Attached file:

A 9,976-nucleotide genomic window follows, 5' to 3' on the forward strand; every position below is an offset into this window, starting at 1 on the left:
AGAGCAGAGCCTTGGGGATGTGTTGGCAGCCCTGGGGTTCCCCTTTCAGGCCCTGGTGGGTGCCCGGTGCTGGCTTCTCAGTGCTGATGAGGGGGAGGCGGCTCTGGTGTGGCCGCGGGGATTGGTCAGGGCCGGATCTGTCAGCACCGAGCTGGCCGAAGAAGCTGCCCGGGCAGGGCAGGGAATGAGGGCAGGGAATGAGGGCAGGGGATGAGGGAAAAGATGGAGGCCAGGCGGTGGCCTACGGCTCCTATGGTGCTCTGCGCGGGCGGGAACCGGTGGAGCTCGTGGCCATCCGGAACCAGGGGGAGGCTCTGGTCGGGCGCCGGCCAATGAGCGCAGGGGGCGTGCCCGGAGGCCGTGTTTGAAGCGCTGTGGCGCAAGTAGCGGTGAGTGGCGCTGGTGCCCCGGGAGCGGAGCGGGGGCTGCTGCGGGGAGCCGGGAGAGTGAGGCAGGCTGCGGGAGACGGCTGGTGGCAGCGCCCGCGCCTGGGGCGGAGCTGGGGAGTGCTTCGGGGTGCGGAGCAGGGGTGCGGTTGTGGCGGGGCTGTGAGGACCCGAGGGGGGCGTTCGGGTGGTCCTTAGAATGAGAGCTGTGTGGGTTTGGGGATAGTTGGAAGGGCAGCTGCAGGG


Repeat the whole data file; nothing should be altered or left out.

A 9,976-nucleotide genomic window follows, 5' to 3' on the forward strand; every position below is an offset into this window, starting at 1 on the left:
AGAGCAGAGCCTTGGGGATGTGTTGGCAGCCCTGGGGTTCCCCTTTCAGGCCCTGGTGGGTGCCCGGTGCTGGCTTCTCAGTGCTGATGAGGGGGAGGCGGCTCTGGTGTGGCCGCGGGGATTGGTCAGGGCCGGATCTGTCAGCACCGAGCTGGCCGAAGAAGCTGCCCGGGCAGGGCAGGGAATGAGGGCAGGGAATGAGGGCAGGGGATGAGGGAAAAGATGGAGGCCAGGCGGTGGCCTACGGCTCCTATGGTGCTCTGCGCGGGCGGGAACCGGTGGAGCTCGTGGCCATCCGGAACCAGGGGGAGGCTCTGGTCGGGCGCCGGCCAATGAGCGCAGGGGGCGTGCCCGGAGGCCGTGTTTGAAGCGCTGTGGCGCAAGTAGCGGTGAGTGGCGCTGGTGCCCCGGGAGCGGAGCGGGGGCTGCTGCGGGGAGCCGGGAGAGTGAGGCAGGCTGCGGGAGACGGCTGGTGGCAGCGCCCGCGCCTGGGGCGGAGCTGGGGAGTGCTTCGGGGTGCGGAGCAGGGGTGCGGTTGTGGCGGGGCTGTGAGGACCCGAGGGGGGCGTTCGGGTGGTCCTTAGAATGAGAGCTGTGTGGGTTTGGGGATAGTTGGAAGGGCAGCTGCAGGG